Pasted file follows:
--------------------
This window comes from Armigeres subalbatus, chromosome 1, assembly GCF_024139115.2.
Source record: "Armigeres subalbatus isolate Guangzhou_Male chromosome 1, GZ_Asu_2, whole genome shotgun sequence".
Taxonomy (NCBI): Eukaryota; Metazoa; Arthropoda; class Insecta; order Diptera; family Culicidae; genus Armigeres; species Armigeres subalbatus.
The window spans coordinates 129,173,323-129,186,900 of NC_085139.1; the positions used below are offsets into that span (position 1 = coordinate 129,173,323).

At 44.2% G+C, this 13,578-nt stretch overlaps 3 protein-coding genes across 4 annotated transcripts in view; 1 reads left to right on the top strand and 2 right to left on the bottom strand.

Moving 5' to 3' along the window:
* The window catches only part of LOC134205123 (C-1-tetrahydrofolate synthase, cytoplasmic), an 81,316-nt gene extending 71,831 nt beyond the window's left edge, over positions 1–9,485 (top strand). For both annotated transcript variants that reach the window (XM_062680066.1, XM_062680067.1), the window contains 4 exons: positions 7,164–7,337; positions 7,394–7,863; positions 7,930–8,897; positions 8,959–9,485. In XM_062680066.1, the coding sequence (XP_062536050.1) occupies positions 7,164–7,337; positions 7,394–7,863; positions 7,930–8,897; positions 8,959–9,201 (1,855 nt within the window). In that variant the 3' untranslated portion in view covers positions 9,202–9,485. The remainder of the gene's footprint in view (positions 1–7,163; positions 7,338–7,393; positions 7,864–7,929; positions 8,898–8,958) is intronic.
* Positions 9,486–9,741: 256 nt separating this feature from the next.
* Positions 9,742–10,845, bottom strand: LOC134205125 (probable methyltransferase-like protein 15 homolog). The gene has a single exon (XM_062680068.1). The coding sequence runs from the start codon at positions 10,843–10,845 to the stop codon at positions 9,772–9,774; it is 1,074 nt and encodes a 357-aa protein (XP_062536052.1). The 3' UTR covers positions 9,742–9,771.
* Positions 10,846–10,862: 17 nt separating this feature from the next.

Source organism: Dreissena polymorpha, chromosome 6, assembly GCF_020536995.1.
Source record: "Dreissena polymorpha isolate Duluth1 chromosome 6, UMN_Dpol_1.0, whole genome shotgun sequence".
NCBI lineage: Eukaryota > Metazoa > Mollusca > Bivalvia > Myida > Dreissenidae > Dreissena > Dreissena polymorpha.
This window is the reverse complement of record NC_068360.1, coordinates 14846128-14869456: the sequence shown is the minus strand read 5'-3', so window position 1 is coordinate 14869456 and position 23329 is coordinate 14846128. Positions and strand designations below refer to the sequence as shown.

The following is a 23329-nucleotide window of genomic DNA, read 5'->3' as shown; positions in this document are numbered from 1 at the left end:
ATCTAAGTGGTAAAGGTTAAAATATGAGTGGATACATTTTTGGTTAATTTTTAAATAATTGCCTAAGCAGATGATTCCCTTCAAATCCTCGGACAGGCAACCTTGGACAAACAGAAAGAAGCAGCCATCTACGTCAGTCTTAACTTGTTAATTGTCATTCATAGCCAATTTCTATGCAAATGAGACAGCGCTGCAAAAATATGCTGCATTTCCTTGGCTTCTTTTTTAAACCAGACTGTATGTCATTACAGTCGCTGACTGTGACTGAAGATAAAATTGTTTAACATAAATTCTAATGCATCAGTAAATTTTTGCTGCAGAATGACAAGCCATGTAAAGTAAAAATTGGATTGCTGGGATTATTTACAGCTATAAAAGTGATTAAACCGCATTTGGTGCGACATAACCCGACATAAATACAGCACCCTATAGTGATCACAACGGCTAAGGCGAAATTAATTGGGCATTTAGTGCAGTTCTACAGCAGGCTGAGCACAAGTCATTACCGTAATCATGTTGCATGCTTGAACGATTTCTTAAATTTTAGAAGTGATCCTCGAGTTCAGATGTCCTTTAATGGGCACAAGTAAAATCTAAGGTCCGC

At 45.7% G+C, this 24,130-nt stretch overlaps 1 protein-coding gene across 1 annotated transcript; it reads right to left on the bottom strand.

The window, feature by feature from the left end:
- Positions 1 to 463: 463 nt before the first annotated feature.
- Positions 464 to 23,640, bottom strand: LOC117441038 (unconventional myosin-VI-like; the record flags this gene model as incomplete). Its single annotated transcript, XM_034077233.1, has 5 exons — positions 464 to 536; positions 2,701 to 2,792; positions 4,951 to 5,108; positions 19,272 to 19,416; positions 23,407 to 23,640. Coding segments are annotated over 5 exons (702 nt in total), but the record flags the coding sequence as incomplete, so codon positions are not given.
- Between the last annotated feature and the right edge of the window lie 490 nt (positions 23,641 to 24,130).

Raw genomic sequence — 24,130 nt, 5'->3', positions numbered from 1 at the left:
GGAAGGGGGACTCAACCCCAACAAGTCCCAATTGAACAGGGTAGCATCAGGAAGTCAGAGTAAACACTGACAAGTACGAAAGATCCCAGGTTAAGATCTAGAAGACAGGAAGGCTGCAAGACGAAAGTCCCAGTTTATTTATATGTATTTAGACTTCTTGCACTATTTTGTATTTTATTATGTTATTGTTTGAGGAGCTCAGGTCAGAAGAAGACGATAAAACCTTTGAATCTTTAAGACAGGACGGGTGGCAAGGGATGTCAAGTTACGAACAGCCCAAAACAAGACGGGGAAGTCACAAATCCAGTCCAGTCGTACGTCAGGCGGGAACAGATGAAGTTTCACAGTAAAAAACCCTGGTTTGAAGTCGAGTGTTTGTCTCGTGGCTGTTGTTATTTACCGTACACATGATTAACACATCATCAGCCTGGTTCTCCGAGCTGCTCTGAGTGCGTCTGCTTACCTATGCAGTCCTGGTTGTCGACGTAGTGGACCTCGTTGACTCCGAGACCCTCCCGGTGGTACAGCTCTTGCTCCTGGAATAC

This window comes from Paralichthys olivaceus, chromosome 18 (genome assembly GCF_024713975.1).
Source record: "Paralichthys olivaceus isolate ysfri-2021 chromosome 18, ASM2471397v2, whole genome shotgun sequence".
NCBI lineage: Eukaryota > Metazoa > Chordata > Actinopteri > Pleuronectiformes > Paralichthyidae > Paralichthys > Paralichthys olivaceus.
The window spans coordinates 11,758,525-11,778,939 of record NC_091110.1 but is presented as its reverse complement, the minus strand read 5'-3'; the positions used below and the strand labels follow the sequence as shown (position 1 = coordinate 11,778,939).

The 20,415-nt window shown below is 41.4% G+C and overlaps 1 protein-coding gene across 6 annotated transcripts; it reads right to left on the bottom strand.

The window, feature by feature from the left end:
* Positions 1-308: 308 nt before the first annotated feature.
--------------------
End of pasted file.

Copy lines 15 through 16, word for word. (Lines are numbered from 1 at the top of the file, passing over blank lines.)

The following is a 23329-nucleotide window of genomic DNA, read 5'->3' as shown; positions in this document are numbered from 1 at the left end:
ATCTAAGTGGTAAAGGTTAAAATATGAGTGGATACATTTTTGGTTAATTTTTAAATAATTGCCTAAGCAGATGATTCCCTTCAAATCCTCGGACAGGCAACCTTGGACAAACAGAAAGAAGCAGCCATCTACGTCAGTCTTAACTTGTTAATTGTCATTCATAGCCAATTTCTATGCAAATGAGACAGCGCTGCAAAAATATGCTGCATTTCCTTGGCTTCTTTTTTAAACCAGACTGTATGTCATTACAGTCGCTGACTGTGACTGAAGATAAAATTGTTTAACATAAATTCTAATGCATCAGTAAATTTTTGCTGCAGAATGACAAGCCATGTAAAGTAAAAATTGGATTGCTGGGATTATTTACAGCTATAAAAGTGATTAAACCGCATTTGGTGCGACATAACCCGACATAAATACAGCACCCTATAGTGATCACAACGGCTAAGGCGAAATTAATTGGGCATTTAGTGCAGTTCTACAGCAGGCTGAGCACAAGTCATTACCGTAATCATGTTGCATGCTTGAACGATTTCTTAAATTTTAGAAGTGATCCTCGAGTTCAGATGTCCTTTAATGGGCACAAGTAAAATCTAAGGTCCGC